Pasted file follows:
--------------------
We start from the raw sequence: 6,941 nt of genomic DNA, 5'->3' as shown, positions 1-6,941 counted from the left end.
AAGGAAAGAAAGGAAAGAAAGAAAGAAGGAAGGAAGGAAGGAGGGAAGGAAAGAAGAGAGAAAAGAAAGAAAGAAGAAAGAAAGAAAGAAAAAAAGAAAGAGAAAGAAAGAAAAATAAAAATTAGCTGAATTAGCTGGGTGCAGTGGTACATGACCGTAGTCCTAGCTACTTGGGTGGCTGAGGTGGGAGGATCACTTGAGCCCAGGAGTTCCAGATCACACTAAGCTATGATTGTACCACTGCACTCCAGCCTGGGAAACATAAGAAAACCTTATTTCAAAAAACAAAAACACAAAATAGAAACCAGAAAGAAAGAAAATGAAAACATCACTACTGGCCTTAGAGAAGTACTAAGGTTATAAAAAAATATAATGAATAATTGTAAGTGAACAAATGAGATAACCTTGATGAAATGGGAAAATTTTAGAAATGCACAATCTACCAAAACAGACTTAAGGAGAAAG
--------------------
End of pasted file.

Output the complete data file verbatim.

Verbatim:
We start from the raw sequence: 6,941 nt of genomic DNA, 5'->3' as shown, positions 1-6,941 counted from the left end.
AAGGAAAGAAAGGAAAGAAAGAAAGAAGGAAGGAAGGAAGGAGGGAAGGAAAGAAGAGAGAAAAGAAAGAAAGAAGAAAGAAAGAAAGAAAAAAAGAAAGAGAAAGAAAGAAAAATAAAAATTAGCTGAATTAGCTGGGTGCAGTGGTACATGACCGTAGTCCTAGCTACTTGGGTGGCTGAGGTGGGAGGATCACTTGAGCCCAGGAGTTCCAGATCACACTAAGCTATGATTGTACCACTGCACTCCAGCCTGGGAAACATAAGAAAACCTTATTTCAAAAAACAAAAACACAAAATAGAAACCAGAAAGAAAGAAAATGAAAACATCACTACTGGCCTTAGAGAAGTACTAAGGTTATAAAAAAATATAATGAATAATTGTAAGTGAACAAATGAGATAACCTTGATGAAATGGGAAAATTTTAGAAATGCACAATCTACCAAAACAGACTTAAGGAGAAAG